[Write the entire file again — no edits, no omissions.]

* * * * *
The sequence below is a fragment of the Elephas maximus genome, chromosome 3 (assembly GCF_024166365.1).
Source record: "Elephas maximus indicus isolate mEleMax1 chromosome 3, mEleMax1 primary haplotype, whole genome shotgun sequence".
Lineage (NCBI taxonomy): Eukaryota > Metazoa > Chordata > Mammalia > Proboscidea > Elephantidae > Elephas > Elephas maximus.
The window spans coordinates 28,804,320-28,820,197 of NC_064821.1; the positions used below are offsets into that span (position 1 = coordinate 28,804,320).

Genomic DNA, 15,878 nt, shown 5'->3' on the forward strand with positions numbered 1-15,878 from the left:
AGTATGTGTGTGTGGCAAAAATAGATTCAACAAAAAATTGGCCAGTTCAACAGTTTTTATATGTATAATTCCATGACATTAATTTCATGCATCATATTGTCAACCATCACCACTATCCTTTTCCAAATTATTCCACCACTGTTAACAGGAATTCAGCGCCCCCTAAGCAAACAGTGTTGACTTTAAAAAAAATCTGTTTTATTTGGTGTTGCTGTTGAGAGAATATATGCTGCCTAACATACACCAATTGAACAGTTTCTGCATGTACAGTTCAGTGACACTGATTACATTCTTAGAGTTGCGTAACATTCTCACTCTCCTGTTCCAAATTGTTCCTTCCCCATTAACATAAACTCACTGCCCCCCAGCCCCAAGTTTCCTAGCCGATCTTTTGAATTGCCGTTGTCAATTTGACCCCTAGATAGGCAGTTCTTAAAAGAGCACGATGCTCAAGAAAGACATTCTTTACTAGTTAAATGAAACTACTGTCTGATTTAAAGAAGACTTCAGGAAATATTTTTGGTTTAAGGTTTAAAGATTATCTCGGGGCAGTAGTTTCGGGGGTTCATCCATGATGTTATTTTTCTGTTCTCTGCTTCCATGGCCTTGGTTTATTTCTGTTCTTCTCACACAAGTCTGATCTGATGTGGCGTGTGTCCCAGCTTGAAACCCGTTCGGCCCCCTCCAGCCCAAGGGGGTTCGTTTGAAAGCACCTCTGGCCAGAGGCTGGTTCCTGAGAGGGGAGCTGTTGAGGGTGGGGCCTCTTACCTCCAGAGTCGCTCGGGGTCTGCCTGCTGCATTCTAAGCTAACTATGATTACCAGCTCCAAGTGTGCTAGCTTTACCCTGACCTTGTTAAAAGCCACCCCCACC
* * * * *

The sequence below is a fragment of the Elephas maximus genome, chromosome 3 (assembly GCF_024166365.1).
Source record: "Elephas maximus indicus isolate mEleMax1 chromosome 3, mEleMax1 primary haplotype, whole genome shotgun sequence".
Lineage (NCBI taxonomy): Eukaryota > Metazoa > Chordata > Mammalia > Proboscidea > Elephantidae > Elephas > Elephas maximus.
The window spans coordinates 28,804,320-28,820,197 of NC_064821.1; the positions used below are offsets into that span (position 1 = coordinate 28,804,320).

Genomic DNA, 15,878 nt, shown 5'->3' on the forward strand with positions numbered 1-15,878 from the left:
AGTATGTGTGTGTGGCAAAAATAGATTCAACAAAAAATTGGCCAGTTCAACAGTTTTTATATGTATAATTCCATGACATTAATTTCATGCATCATATTGTCAACCATCACCACTATCCTTTTCCAAATTATTCCACCACTGTTAACAGGAATTCAGCGCCCCCTAAGCAAACAGTGTTGACTTTAAAAAAAATCTGTTTTATTTGGTGTTGCTGTTGAGAGAATATATGCTGCCTAACATACACCAATTGAACAGTTTCTGCATGTACAGTTCAGTGACACTGATTACATTCTTAGAGTTGCGTAACATTCTCACTCTCCTGTTCCAAATTGTTCCTTCCCCATTAACATAAACTCACTGCCCCCCAGCCCCAAGTTTCCTAGCCGATCTTTTGAATTGCCGTTGTCAATTTGACCCCTAGATAGGCAGTTCTTAAAAGAGCACGATGCTCAAGAAAGACATTCTTTACTAGTTAAATGAAACTACTGTCTGATTTAAAGAAGACTTCAGGAAATATTTTTGGTTTAAGGTTTAAAGATTATCTCGGGGCAGTAGTTTCGGGGGTTCATCCATGATGTTATTTTTCTGTTCTCTGCTTCCATGGCCTTGGTTTATTTCTGTTCTTCTCACACAAGTCTGATCTGATGTGGCGTGTGTCCCAGCTTGAAACCCGTTCGGCCCCCTCCAGCCCAAGGGGGTTCGTTTGAAAGCACCTCTGGCCAGAGGCTGGTTCCTGAGAGGGGAGCTGTTGAGGGTGGGGCCTCTTACCTCCAGAGTCGCTCGGGGTCTGCCTGCTGCATTCTAAGCTAACTATGATTACCAGCTCCAAGTGTGCTAGCTTTACCCTGACCTTGTTAAAAGCCACCCCCACC